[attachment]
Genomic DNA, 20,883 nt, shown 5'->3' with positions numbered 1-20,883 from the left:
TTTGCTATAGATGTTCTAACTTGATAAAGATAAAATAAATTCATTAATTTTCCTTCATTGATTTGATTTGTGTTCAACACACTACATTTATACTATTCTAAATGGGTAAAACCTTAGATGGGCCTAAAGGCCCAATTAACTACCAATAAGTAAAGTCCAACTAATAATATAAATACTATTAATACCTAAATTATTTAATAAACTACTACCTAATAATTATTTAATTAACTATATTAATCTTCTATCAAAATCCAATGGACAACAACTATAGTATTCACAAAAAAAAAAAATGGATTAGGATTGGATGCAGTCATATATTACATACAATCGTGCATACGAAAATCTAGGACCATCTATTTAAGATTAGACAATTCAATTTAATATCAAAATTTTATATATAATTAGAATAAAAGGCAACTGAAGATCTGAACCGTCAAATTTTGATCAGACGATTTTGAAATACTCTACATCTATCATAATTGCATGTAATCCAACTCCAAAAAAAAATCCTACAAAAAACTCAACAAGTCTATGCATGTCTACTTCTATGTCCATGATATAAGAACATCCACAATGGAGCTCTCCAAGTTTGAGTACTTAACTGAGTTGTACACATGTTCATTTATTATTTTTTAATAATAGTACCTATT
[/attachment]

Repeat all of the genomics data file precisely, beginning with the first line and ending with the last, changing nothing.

Genomic DNA, 20,883 nt, shown 5'->3' with positions numbered 1-20,883 from the left:
TTTGCTATAGATGTTCTAACTTGATAAAGATAAAATAAATTCATTAATTTTCCTTCATTGATTTGATTTGTGTTCAACACACTACATTTATACTATTCTAAATGGGTAAAACCTTAGATGGGCCTAAAGGCCCAATTAACTACCAATAAGTAAAGTCCAACTAATAATATAAATACTATTAATACCTAAATTATTTAATAAACTACTACCTAATAATTATTTAATTAACTATATTAATCTTCTATCAAAATCCAATGGACAACAACTATAGTATTCACAAAAAAAAAAAATGGATTAGGATTGGATGCAGTCATATATTACATACAATCGTGCATACGAAAATCTAGGACCATCTATTTAAGATTAGACAATTCAATTTAATATCAAAATTTTATATATAATTAGAATAAAAGGCAACTGAAGATCTGAACCGTCAAATTTTGATCAGACGATTTTGAAATACTCTACATCTATCATAATTGCATGTAATCCAACTCCAAAAAAAAATCCTACAAAAAACTCAACAAGTCTATGCATGTCTACTTCTATGTCCATGATATAAGAACATCCACAATGGAGCTCTCCAAGTTTGAGTACTTAACTGAGTTGTACACATGTTCATTTATTATTTTTTAATAATAGTACCTATT